As the latest No.10 press conference was going on, the international reach of this virus was brought home starkly with new figures showing that the planet had suffered more than two million deaths. As Chris Whitty rightly pointed out, that only served to underline just how important a global vaccination effort now was.
The good news at least in the UK is that our early and well-organised vaccination programme is proceeding apace, and the PM’s new stats that 40% of care home residents have been jabbed is very welcome news.
The granular stats are not available yet, but I suspect that most of the vaccinations have taken place in hospital hubs and GPs surgeries rather than the mega-centres that the government unveiled with great fanfare. As with Nightingale Hospitals, the grand gesture is often less important than the infrastructure already in place, as long as it is allowed to work. (Ironically, the London Nightingale is now being reshaped to do vaccinations).
But the big issue that overshadowed the Downing Street briefing tonight was of course just what happens next once the first wave of vaccinations of the most vulnerable groups is complete. The PM said the issue “preoccupies” him but sounded his most cautious to date about giving any timetables.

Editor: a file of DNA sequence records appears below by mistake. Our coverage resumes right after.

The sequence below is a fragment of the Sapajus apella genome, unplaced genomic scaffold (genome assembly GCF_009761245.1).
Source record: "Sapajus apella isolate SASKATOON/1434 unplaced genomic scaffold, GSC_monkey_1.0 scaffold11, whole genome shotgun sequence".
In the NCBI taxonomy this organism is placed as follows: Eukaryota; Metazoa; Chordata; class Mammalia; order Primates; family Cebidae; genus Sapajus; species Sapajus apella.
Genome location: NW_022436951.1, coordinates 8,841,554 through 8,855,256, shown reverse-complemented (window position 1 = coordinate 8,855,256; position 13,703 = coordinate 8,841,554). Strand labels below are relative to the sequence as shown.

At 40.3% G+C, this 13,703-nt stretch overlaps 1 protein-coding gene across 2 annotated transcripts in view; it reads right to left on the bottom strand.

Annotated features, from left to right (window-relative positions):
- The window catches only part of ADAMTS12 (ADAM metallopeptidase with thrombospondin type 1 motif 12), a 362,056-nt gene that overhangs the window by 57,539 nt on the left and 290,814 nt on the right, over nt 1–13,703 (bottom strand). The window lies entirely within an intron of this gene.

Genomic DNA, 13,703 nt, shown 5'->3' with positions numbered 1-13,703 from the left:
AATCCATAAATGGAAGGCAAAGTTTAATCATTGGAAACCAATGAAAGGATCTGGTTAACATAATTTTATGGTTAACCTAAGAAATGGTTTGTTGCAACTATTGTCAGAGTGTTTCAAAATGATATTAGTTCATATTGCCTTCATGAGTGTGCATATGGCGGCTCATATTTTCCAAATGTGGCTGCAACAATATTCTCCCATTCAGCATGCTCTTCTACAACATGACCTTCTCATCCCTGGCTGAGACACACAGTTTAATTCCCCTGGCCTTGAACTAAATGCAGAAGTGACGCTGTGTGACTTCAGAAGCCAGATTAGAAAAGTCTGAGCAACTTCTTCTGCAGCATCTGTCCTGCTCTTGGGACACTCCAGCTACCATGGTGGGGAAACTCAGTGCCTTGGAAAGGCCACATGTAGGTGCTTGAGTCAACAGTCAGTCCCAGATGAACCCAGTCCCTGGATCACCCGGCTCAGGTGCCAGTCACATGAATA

Whitty put a clear marker down, saying “it will have to be walking backwards by degrees, testing what works, and then if that works going the next step”. And Johnson added “as Chris just said, it will be a process”. Significantly, he stressed that immunizing the younger population could be key. When the PM himself says we can’t have “any false sense of security” that means the virus “runs riot in the younger generations”, you know he’s been shown some scary projections.
Speaking of a false sense of security, however, it’s still baffling why the government doesn’t do more with public health messaging about the need to ventilate workplaces, schools and shops. Chief scientific adviser Sir Patrick Vallance mentioned ventilation, but the PM said we should “not get fixated on exhalations” and said wiping surfaces and hand washing was key. Given that “exhalations” really are the source of transmission, that sounded like a spectacularly dumb thing to say.